author = "Derek Beach",
year = "2009",
language = "English",
note = "null ; Conference date: 23-04-2009 Through 25-04-2009",

}

RIS

TY - CONF

T1 - The costs of no – a two-dimensional issue-voting model of voter behavior in EU referendums

AU - Beach, Derek

PY - 2009

Y1 - 2009

N2 - What determines voter choice in EU referendums? Do voters treat referendums as ‘second order elections’ due to the complexity of the question posed to them; turning them in effect to a referendum on whether the voter trusts the government to represent his/her best interests, where the standard of evaluation is voter satisfaction with the economic and political performance of the incumbent government (Franklin, Marsh, and Wlezien 1994; Franklin 2002). Or do voters undertake a utility calculation of the costs and benefits of the issue before them (whether the country should ratify an EU treaty) (Svensson 1994, 2002)? The argument in this paper is that issue-voting is increasingly becoming the prevalent dynamic in EU referendums as voters become increasingly knowledgeable about EU affairs and believe that referendums are important questions worthy of the investment of significant time and effort in understanding the issues. However, in contrast to existing issue-voting arguments, I argue that the calculation of the utility of voting yes/no by voters has two distinct dimensions. Existing models are based upon the idea that voters undertake a utility calculation of the benefits of ratifying an EU treaty (or removing an opt-out), but this does not capture the separate reasoning of voters regarding what happens in the event that the country votes no.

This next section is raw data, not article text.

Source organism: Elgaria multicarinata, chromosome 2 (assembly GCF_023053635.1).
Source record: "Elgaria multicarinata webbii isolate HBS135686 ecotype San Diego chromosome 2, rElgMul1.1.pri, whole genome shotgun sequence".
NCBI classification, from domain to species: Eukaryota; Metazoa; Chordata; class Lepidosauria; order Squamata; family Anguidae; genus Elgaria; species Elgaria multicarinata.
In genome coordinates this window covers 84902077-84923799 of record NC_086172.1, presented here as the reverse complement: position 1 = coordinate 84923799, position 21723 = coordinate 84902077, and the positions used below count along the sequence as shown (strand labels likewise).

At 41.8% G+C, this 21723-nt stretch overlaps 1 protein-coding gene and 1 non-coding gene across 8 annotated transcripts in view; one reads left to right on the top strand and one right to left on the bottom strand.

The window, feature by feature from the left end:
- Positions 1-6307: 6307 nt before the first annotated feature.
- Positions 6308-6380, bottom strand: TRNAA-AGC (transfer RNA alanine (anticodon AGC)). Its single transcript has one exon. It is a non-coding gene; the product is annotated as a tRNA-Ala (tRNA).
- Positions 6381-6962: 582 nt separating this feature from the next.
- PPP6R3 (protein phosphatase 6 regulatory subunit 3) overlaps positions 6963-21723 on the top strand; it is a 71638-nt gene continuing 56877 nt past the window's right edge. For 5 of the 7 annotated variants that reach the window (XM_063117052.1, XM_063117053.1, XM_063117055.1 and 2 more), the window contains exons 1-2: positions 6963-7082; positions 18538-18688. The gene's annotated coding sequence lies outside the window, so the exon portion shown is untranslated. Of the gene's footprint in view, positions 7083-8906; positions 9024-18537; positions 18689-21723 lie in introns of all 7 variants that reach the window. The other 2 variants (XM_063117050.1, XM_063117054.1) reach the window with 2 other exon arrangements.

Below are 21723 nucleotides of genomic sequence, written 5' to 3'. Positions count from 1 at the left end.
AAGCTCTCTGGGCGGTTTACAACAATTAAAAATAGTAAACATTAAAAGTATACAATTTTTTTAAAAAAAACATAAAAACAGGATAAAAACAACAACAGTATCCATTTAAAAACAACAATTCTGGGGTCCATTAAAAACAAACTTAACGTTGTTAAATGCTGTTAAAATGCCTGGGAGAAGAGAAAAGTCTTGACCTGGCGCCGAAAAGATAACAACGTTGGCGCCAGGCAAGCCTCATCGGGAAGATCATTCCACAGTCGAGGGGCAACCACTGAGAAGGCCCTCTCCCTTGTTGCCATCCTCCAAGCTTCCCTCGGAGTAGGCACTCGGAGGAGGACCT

AB - What determines voter choice in EU referendums? Do voters treat referendums as ‘second order elections’ due to the complexity of the question posed to them; turning them in effect to a referendum on whether the voter trusts the government to represent his/her best interests, where the standard of evaluation is voter satisfaction with the economic and political performance of the incumbent government (Franklin, Marsh, and Wlezien 1994; Franklin 2002). Or do voters undertake a utility calculation of the costs and benefits of the issue before them (whether the country should ratify an EU treaty) (Svensson 1994, 2002)? The argument in this paper is that issue-voting is increasingly becoming the prevalent dynamic in EU referendums as voters become increasingly knowledgeable about EU affairs and believe that referendums are important questions worthy of the investment of significant time and effort in understanding the issues. However, in contrast to existing issue-voting arguments, I argue that the calculation of the utility of voting yes/no by voters has two distinct dimensions. Existing models are based upon the idea that voters undertake a utility calculation of the benefits of ratifying an EU treaty (or removing an opt-out), but this does not capture the separate reasoning of voters regarding what happens in the event that the country votes no.

M3 - Paper

Y2 - 23 April 2009 through 25 April 2009

ER -